- In the medium heatproof mixing bowl, add the egg yolks, marsala wine, and 3 Tbsp of the granulated sugar (out of ⅓ cup total). Start whisking it with a handheld electric mixer.
- Set the bowl over the saucepan of barely simmering water and continue to beat the egg yolks. Over the next 10 minutes or so, you'll gently cook this egg mixture until it registers 160ºF (71ºC), when it's safe to consume. Keep your instant-read thermometer handy to check the temperature. Tip: At around 160ºF, your eggs may turn into scrambled eggs; therefore, I highly recommend both an electric mixer and an instant-read thermometer for this process (please read my post).
- Continue to cook the egg mixture, beating it constantly. The egg mixture will increase in volume and becoming lighter in texture. It also will turn a pale yellow color.
- Continue whisking. I use Speed 3 of a 5-speed hand mixer throughout this process. Continue to check the temperature.
- As soon as the egg mixture reaches 160ºF (71ºC), immediately remove the mixing bowl from the saucepan. Set the bowl in the ice bath to quickly stop the cooking. Let it cool for 1 minute.
To Make the Mascarpone Cream
- Meanwhile, put the mascarpone in another large bowl and soften it with a silicone spatula. Add the cooled egg mixture into the bowl with the mascarpone.
- Note: The egg mixture does get cooked a bit on the sides of the bowl from the double boiler. Do not scrape off or use this cooked egg in your mascarpone mixture.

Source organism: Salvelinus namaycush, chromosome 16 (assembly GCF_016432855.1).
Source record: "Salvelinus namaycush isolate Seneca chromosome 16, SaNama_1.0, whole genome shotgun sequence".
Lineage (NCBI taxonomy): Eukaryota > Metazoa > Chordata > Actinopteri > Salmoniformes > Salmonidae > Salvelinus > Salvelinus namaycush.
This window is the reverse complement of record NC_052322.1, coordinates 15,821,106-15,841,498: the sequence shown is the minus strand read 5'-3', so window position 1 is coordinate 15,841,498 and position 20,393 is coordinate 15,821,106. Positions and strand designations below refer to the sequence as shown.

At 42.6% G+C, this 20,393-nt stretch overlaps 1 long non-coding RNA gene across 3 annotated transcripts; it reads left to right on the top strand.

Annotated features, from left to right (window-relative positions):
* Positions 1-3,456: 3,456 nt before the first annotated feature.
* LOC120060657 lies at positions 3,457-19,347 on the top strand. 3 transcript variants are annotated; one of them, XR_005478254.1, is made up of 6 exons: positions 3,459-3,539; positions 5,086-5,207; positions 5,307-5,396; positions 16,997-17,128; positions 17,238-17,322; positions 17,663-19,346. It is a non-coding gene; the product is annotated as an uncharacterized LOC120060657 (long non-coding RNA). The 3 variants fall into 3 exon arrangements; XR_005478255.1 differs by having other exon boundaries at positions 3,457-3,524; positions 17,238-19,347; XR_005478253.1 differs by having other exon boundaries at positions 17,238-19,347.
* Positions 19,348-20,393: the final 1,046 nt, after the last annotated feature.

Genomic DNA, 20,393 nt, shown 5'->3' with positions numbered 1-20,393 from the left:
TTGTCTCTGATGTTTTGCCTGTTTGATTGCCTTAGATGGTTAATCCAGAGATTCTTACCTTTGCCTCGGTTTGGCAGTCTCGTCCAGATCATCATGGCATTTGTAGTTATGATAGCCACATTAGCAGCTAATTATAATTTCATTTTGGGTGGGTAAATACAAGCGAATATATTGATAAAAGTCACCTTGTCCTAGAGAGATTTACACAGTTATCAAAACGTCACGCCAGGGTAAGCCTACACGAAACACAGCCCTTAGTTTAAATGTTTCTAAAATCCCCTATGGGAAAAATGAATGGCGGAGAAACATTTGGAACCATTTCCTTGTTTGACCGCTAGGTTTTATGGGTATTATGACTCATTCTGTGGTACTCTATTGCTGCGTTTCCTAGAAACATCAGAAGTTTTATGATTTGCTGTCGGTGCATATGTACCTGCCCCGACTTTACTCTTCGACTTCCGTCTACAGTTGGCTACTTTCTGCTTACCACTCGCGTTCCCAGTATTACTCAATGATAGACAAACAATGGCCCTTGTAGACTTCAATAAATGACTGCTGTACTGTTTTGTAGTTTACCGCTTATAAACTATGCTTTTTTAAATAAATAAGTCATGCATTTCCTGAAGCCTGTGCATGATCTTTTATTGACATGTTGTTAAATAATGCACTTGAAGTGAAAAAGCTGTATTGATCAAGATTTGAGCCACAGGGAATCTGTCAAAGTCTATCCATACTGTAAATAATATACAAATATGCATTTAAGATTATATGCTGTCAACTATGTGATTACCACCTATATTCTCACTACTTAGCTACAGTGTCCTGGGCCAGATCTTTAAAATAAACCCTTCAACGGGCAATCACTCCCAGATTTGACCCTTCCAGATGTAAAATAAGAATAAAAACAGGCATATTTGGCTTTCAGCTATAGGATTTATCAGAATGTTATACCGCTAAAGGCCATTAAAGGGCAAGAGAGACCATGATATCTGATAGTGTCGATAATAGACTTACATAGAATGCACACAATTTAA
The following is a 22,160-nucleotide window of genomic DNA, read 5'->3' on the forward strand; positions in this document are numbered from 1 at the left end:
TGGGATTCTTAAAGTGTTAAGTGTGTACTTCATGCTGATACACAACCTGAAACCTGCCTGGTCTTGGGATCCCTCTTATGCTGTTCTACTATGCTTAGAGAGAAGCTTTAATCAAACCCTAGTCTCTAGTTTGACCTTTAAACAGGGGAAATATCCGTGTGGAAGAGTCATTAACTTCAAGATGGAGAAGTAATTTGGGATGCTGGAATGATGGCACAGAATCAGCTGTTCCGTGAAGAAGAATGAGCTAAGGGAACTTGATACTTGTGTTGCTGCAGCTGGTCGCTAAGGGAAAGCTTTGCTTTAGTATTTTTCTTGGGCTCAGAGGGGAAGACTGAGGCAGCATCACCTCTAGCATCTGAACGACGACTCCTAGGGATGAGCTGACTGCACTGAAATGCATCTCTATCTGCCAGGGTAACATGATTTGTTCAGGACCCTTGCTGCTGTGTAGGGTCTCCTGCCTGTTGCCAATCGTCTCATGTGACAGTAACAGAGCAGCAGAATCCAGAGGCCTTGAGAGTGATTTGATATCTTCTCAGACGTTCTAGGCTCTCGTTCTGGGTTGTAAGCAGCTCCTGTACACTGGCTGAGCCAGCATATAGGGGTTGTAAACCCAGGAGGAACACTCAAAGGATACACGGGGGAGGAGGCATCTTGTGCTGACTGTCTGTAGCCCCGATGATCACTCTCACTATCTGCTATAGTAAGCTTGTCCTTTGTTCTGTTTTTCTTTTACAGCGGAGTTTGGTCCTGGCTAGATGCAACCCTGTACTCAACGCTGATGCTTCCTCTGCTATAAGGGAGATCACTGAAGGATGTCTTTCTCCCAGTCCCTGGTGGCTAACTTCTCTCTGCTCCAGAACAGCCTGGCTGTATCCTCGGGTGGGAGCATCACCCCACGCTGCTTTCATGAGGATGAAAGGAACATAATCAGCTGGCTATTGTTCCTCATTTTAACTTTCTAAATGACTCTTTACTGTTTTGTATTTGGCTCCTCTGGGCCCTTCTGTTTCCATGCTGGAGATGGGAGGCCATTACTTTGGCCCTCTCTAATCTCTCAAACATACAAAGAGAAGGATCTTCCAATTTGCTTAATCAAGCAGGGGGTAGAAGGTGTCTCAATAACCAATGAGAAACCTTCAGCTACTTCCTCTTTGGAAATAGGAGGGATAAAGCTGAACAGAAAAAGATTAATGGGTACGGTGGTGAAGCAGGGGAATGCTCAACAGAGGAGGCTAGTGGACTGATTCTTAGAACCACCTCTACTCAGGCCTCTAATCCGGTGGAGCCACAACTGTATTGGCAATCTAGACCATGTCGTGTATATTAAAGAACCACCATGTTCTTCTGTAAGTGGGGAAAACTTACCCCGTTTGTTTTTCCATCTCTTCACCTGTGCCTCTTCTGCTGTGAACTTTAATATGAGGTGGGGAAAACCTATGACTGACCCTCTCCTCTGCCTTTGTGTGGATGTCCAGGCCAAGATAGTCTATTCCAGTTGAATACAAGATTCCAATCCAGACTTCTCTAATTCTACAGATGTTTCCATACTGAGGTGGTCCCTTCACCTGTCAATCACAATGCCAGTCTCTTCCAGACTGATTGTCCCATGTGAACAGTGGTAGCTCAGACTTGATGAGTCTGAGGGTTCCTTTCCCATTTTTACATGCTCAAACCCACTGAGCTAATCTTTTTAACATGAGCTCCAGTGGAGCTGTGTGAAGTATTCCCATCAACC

- Gently fold the egg mixture into the mascarpone until just smooth. Tip: The egg mixture will become grainy if overmixed.
- Now, make the whipped cream: Beat the heavy cream until foamy in another large bowl; you can reuse the bowl from the ice bath, but make sure it's completely dry. Then, gradually add the rest of sugar.
- Beat together until medium peaks form. The cream holds its shape well but is still soft and hasn’t started to become grainy. When you lift out the whisk, peaks will form but they will bend over at the end.
- Now, gently fold the whipped cream mixture into the mascarpone mixture.
- Fold the mascarpone cream until well combined.
- In a small bowl, combine the hot water (175ºF/80ºC) and matcha powder. Whisk together until there are no lumps. Transfer this matcha mixture to a flat-bottomed container big enough for a ladyfinger cookie to lay flat.
- One at a time, quickly dip a ladyfinger into the matcha mixture until soaked but not soggy; use a pair of tongs to flip it over to soak the other side. Then, place it on the bottom of an 8 x 8-inch (20 x 20 cm) baking dish. Repeat until you've arranged 2 rows of 6 ladyfingers each.
- Spread half of the mascarpone cream over the ladyfingers in an even layer. Smooth out the surface using the silicone spatula or a silicone pastry scraper.
- Create a second layer of cookies, dipping the remaining ladyfingers in the matcha mixture and placing them in 2 neat rows on top of the mascarpone cream layer.
- Top with the remaining cream and smooth out the top. Cover with a sheet of plastic wrap placed directly on the surface of the cream to prevent a skin from forming. Refrigerate for at least 4 hours, preferably overnight.
- Remove your chilled Matcha Tiramisu from the refrigerator and unwrap the plastic. Immediately before serving, dust the matcha powder on top of the tiramisu using a fine-mesh sieve. Enjoy!
- You can keep the leftovers in an airtight container and store in the refrigerator for up to 3 days.